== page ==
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First Friday For Folk Music

Monthly no-alcohol and no-smoking acoustic showcase for locals and nationally-known touring acts, featuring legendary songwriter Steve Gillette (Garth Brooks, John Denver, Nanci Griffith, Waylon Jennings, and Kenny Rogers have all cut his tunes) with Cindy Mangsen. Also on the bill: Austin, Tx.’s Matt Williams, a singing guitarist (originally from S.C.) heavily influenced by Dylan, Randy Newman and Al Green; and the local husband and wife duo of Bob & Judy Williams (no relation to Matt) that helped found the Savannah Music Society, which benefits from the suggested $2 donation to this all-ages show. Fri., 7:30 pm, Wesley Monumental United Methodist Church (429 Abercorn St.).

‘Super Fest 2006 Xl’

With hardly any venues outside of the downtown area regularly booking live music, the newly-remodeled Coach’s Corner Sports Bar in Thuderbolt is testing the waters to see if it’ll work there.

The restaurant and watering hole is throwing a 4-day bash to coincide with the Super Bowl. Friday and Saturday at 9 pm, Atlanta-based headliners Mighty McFly return to Savannah after an extended absence. Their new lineup is working on an entire CD’s worth of originals to augment and eventually supplant their covers, but for now, the show is dominated by their costumed take on cheesy ‘80s rock and pop hits.

Saturday at 2 pm, young local “Y’allternative “ rockers WormsLoew play twangy Widespread Panic and Drive-By Truckers-inspired originals, followed by the quirky roots-rock of locals The Train Wrecks (featuring Jason Bible) at 4 pm, and a 6 pm set of Southern and classic rock favorites from High Velocity. Sunday at 1 pm, acoustic duo Keith & Ross appear. With a strong turnout for this event, perhaps Thunderbolt may soon find itself with a new place to regularly catch local and regional bands. Fri., 9 pm + Sat., 2 pm, Coach’s Corner, Thunderbolt.

Live Rocky Horror Floorshow

One a year or so, Pure Antimatter – a local troupe of seasoned Rocky Horror Picture Show fanatics – convinces this small, family-owned independent movie theater to book the most infamous cult film of all time. Then they don homemade costumes, and put on a “Floorshow” which takes to heart the liberating, hedonistic message of this gender-bending ‘70s sci-fi rock opera (based on the stage play of the same name), as has been the rage worldwide for over a quarter of a century. If you’ve never seen this movie, or have only caught it on the small screen, give yourself over to absolute pleasure, and to this one-of-a-kind cultural phenomenon. Call 966-9101 for advance ticket info. Fri., midnight, Westside Cinemas (Garden City).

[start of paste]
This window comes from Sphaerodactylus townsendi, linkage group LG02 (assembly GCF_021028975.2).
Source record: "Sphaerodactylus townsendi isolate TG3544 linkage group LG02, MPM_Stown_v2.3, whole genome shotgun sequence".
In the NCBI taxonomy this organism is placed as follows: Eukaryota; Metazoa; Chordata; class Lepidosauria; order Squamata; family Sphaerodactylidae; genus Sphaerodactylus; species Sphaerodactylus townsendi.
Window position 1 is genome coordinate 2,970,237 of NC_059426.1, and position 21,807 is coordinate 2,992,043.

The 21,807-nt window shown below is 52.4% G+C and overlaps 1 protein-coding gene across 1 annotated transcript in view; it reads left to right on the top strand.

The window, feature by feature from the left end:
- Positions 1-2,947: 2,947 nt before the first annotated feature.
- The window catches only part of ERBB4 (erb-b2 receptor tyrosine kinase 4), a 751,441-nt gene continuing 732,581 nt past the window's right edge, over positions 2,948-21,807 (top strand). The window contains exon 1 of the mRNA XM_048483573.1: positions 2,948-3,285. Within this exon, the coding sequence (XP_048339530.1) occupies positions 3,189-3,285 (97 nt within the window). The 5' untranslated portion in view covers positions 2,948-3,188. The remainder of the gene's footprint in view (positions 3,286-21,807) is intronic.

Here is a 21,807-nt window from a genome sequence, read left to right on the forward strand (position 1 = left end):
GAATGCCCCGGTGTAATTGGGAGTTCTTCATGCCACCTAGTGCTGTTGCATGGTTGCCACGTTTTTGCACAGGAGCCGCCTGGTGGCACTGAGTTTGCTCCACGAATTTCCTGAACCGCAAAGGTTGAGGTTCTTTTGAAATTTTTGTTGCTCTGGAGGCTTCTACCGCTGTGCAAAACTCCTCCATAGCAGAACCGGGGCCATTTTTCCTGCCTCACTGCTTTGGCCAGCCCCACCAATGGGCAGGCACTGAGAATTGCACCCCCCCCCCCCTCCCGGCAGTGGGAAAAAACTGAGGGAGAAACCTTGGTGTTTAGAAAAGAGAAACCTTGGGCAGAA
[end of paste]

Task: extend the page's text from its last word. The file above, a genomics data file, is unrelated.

A Fir-Ju Well

One of the brightest shining lights on the often-underrated Atlanta indie-rock scene, A Fir-Ju Well are bad to the bone. Imagine a trashy, slightly low-fi pastiche of White Album Beatles grooves and harmonies, Shins-like guitar textures, and the “just what are they on?” whimsy of middle-period Flaming Lips. When it’s not every day a band emerges that seems to really bust their collective ass to remain unique and memorable in an increasingly trite genre, shouldn’t you make a point to show up and support the ones who do? Sat., 8 pm, The Sentient Bean.


When this world-famous dance club icon last played Savannah (in 2004), more than 600 revelers showed up. Now he’s back for a non-stop party, with support from local turntablists DJB + TERRY THURSTON, SCULLY and NICK J. For info on how to get VIP tickets that’ll afford special access and express admission, go to Note: as of press time this venue was shut down, but supposedly will reopen in time for this event. Call 238-9355 first to make sure. Sat., 9 pm - 3 am, Savannah Down Under.

‘Men & Boys, Horns & Voices’

Part of Savannah’s 2006 Black Heritage Festival, this concert – says organizer Teddy Adams – is “an evening of music that makes up the black experience.” Adams has rounded up some of the best talent to come from this area.

The St. Paul’s Academy Boys Choir and the SSU Alumni Men’s Glee Club handle vocal duties on a selection of gospel, Southern gospel and spiritual numbers. Noted singer Huxsie Scott adds some jazz flavor into the mix. Brunswick-area sensation L.C. Quarterman (whom Adams calls one of the best-kept secrets in our area) forsakes his normal religious music to sing the blues, and a trio of Adams’ former students (all of whom have or are working on Masters degrees in music) join forces with him for a “Trombone Summit.”

Those students include Stan Wilkerson (who’s gigged with Wynton Marsalis and Jon Faddis), André Murchison (who works with the Ray Charles and Duke Ellington Bands), and Robert Stringer (studying at the New England Conservatory). Great stuff! Mon., 7:30 pm, Trinity United Methodist Church (225 W. president St. by the Telfair Museum of Art) - FREE.